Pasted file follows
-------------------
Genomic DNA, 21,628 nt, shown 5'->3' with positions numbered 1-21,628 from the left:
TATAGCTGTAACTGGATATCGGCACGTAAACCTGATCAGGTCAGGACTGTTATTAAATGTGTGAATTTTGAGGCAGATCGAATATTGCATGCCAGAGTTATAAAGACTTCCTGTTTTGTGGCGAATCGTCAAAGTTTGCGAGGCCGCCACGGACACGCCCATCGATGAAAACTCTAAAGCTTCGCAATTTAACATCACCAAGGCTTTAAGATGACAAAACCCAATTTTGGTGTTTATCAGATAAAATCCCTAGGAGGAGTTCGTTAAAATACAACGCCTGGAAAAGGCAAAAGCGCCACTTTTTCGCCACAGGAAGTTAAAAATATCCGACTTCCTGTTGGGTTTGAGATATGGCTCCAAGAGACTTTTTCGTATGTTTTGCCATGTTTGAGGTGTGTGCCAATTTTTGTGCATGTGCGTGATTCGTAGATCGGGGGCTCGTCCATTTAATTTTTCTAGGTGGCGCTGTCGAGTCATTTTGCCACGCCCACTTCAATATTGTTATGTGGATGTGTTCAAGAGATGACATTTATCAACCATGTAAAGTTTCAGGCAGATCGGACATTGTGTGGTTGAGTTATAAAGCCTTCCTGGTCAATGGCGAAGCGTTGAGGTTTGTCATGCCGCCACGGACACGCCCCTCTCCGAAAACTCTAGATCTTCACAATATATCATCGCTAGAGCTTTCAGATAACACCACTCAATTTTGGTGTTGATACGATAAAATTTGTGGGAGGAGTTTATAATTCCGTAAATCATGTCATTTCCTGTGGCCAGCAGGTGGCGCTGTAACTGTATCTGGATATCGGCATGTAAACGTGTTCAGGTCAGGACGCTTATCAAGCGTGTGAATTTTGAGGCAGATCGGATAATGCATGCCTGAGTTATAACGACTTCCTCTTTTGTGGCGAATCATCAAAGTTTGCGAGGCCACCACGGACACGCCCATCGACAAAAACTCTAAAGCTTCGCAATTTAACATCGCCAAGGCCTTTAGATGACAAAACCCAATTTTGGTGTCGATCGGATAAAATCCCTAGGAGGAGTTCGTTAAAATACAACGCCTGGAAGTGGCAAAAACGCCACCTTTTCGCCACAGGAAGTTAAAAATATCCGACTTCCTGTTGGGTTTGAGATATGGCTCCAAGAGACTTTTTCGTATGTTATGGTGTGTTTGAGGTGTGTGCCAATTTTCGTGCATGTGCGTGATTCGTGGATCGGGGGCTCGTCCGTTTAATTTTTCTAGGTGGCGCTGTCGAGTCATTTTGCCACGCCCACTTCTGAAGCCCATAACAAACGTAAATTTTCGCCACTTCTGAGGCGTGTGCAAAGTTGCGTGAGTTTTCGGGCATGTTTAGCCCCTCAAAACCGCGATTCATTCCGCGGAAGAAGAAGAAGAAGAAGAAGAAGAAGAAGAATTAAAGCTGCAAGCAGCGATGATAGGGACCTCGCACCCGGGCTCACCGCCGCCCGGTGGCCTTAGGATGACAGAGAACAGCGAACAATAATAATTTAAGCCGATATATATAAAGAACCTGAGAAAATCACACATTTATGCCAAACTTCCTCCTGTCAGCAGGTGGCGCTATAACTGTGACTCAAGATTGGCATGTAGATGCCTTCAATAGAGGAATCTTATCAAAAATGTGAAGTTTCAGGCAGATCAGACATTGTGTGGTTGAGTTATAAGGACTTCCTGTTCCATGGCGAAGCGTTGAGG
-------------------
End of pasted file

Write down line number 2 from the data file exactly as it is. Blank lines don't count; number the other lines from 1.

TATAGCTGTAACTGGATATCGGCACGTAAACCTGATCAGGTCAGGACTGTTATTAAATGTGTGAATTTTGAGGCAGATCGAATATTGCATGCCAGAGTTATAAAGACTTCCTGTTTTGTGGCGAATCGTCAAAGTTTGCGAGGCCGCCACGGACACGCCCATCGATGAAAACTCTAAAGCTTCGCAATTTAACATCACCAAGGCTTTAAGATGACAAAACCCAATTTTGGTGTTTATCAGATAAAATCCCTAGGAGGAGTTCGTTAAAATACAACGCCTGGAAAAGGCAAAAGCGCCACTTTTTCGCCACAGGAAGTTAAAAATATCCGACTTCCTGTTGGGTTTGAGATATGGCTCCAAGAGACTTTTTCGTATGTTTTGCCATGTTTGAGGTGTGTGCCAATTTTTGTGCATGTGCGTGATTCGTAGATCGGGGGCTCGTCCATTTAATTTTTCTAGGTGGCGCTGTCGAGTCATTTTGCCACGCCCACTTCAATATTGTTATGTGGATGTGTTCAAGAGATGACATTTATCAACCATGTAAAGTTTCAGGCAGATCGGACATTGTGTGGTTGAGTTATAAAGCCTTCCTGGTCAATGGCGAAGCGTTGAGGTTTGTCATGCCGCCACGGACACGCCCCTCTCCGAAAACTCTAGATCTTCACAATATATCATCGCTAGAGCTTTCAGATAACACCACTCAATTTTGGTGTTGATACGATAAAATTTGTGGGAGGAGTTTATAATTCCGTAAATCATGTCATTTCCTGTGGCCAGCAGGTGGCGCTGTAACTGTATCTGGATATCGGCATGTAAACGTGTTCAGGTCAGGACGCTTATCAAGCGTGTGAATTTTGAGGCAGATCGGATAATGCATGCCTGAGTTATAACGACTTCCTCTTTTGTGGCGAATCATCAAAGTTTGCGAGGCCACCACGGACACGCCCATCGACAAAAACTCTAAAGCTTCGCAATTTAACATCGCCAAGGCCTTTAGATGACAAAACCCAATTTTGGTGTCGATCGGATAAAATCCCTAGGAGGAGTTCGTTAAAATACAACGCCTGGAAGTGGCAAAAACGCCACCTTTTCGCCACAGGAAGTTAAAAATATCCGACTTCCTGTTGGGTTTGAGATATGGCTCCAAGAGACTTTTTCGTATGTTATGGTGTGTTTGAGGTGTGTGCCAATTTTCGTGCATGTGCGTGATTCGTGGATCGGGGGCTCGTCCGTTTAATTTTTCTAGGTGGCGCTGTCGAGTCATTTTGCCACGCCCACTTCTGAAGCCCATAACAAACGTAAATTTTCGCCACTTCTGAGGCGTGTGCAAAGTTGCGTGAGTTTTCGGGCATGTTTAGCCCCTCAAAACCGCGATTCATTCCGCGGAAGAAGAAGAAGAAGAAGAAGAAGAAGAAGAATTAAAGCTGCAAGCAGCGATGATAGGGACCTCGCACCCGGGCTCACCGCCGCCCGGTGGCCTTAGGATGACAGAGAACAGCGAACAATAATAATTTAAGCCGATATATATAAAGAACCTGAGAAAATCACACATTTATGCCAAACTTCCTCCTGTCAGCAGGTGGCGCTATAACTGTGACTCAAGATTGGCATGTAGATGCCTTCAATAGAGGAATCTTATCAAAAATGTGAAGTTTCAGGCAGATCAGACATTGTGTGGTTGAGTTATAAGGACTTCCTGTTCCATGGCGAAGCGTTGAGG